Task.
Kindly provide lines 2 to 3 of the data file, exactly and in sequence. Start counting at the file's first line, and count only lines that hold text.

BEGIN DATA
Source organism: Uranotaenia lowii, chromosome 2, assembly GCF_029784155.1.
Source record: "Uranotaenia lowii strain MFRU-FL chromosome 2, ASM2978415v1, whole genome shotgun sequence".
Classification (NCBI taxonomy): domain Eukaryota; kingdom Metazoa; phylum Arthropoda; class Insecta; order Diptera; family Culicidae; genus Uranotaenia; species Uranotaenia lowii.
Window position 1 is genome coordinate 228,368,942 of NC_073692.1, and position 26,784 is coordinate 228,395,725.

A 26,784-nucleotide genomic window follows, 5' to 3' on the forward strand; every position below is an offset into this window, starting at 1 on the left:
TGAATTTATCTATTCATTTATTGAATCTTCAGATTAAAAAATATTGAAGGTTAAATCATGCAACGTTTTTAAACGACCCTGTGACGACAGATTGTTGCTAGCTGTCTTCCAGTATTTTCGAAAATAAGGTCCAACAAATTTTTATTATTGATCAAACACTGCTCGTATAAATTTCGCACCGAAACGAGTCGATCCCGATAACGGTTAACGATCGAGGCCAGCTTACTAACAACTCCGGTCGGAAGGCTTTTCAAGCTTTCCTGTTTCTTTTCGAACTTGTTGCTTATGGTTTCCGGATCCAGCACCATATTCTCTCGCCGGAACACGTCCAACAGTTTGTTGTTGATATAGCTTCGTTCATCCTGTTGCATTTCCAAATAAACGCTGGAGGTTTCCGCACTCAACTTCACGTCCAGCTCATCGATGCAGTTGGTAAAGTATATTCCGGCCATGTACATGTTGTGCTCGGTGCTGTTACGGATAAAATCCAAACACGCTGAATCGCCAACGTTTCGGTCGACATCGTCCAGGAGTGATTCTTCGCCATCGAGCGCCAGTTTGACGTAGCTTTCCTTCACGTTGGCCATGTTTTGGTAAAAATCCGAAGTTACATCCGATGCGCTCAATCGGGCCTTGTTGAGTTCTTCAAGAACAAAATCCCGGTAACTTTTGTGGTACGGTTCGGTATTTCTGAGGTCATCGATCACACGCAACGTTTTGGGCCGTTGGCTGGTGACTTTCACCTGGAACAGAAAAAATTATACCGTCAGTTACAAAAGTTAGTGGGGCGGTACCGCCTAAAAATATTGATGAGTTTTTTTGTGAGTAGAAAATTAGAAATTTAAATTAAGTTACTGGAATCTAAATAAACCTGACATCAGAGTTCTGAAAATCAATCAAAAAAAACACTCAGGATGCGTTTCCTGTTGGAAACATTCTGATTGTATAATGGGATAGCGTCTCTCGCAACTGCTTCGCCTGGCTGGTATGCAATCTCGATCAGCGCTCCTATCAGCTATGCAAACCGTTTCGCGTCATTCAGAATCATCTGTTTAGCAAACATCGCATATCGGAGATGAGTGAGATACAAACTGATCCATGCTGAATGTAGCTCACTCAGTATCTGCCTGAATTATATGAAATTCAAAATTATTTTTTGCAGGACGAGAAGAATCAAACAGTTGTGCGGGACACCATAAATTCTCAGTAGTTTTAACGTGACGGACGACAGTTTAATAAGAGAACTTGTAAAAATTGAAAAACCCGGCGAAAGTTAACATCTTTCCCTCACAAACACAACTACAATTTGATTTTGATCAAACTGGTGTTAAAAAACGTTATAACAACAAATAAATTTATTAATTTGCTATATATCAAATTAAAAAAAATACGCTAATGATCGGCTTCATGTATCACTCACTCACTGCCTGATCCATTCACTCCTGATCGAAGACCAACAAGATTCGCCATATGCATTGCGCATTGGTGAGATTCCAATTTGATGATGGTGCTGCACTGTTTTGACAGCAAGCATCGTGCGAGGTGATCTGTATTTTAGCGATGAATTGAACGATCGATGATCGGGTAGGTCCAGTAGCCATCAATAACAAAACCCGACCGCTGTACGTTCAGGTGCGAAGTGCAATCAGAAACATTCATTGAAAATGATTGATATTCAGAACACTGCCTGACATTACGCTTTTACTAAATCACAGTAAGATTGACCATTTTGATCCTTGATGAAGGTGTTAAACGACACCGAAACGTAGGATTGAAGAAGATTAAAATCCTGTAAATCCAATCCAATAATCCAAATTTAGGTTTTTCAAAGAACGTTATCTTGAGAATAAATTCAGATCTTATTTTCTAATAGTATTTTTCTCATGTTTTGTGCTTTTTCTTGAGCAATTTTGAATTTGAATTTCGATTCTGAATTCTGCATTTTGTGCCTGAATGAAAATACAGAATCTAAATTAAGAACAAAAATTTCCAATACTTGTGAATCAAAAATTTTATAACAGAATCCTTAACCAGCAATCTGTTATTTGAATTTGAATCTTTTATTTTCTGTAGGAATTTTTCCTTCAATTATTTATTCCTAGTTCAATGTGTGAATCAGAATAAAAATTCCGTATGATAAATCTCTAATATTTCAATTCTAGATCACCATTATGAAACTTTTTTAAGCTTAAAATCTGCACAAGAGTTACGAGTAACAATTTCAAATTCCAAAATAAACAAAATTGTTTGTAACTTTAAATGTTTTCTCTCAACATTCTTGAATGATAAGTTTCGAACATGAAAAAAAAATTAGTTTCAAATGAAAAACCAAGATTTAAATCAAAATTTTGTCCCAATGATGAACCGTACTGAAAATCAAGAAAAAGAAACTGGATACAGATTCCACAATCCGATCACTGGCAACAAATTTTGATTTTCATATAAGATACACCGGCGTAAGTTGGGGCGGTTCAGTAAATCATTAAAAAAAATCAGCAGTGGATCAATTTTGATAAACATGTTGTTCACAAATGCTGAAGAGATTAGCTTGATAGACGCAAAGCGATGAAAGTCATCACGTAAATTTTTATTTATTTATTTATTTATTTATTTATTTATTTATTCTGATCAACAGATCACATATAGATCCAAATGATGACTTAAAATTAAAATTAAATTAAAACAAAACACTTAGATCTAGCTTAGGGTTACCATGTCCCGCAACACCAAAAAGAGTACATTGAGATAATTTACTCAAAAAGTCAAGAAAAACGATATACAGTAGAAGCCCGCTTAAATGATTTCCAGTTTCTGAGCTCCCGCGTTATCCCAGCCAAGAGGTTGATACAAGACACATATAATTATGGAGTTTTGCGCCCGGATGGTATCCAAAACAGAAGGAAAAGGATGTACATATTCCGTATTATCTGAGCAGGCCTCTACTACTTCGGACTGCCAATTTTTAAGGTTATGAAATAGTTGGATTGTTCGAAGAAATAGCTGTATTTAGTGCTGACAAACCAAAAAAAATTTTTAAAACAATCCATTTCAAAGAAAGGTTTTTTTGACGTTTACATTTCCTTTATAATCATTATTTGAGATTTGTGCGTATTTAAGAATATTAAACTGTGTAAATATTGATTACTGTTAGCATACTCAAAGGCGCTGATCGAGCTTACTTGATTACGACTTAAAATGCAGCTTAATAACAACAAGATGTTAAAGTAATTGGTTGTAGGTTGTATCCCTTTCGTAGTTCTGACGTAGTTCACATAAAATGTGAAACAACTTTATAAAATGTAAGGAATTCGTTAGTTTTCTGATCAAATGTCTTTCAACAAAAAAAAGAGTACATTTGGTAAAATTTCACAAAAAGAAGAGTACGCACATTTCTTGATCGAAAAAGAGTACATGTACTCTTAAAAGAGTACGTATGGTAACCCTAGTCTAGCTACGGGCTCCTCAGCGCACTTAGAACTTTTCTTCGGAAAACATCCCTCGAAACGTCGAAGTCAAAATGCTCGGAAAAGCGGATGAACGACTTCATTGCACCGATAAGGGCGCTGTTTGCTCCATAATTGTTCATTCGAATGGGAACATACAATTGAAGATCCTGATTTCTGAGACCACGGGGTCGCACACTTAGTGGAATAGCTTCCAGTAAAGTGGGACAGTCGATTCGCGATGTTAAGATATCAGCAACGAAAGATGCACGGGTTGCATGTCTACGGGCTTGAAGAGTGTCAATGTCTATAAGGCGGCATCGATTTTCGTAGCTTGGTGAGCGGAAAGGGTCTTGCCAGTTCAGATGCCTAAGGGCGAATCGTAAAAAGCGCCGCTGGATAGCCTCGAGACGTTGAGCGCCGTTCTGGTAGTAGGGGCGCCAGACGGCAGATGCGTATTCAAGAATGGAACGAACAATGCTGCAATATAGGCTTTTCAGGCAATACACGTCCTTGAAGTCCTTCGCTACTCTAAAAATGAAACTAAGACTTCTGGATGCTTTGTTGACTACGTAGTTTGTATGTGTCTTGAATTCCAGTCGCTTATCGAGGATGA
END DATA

Source record: "Uranotaenia lowii strain MFRU-FL chromosome 2, ASM2978415v1, whole genome shotgun sequence".
Classification (NCBI taxonomy): domain Eukaryota; kingdom Metazoa; phylum Arthropoda; class Insecta; order Diptera; family Culicidae; genus Uranotaenia; species Uranotaenia lowii.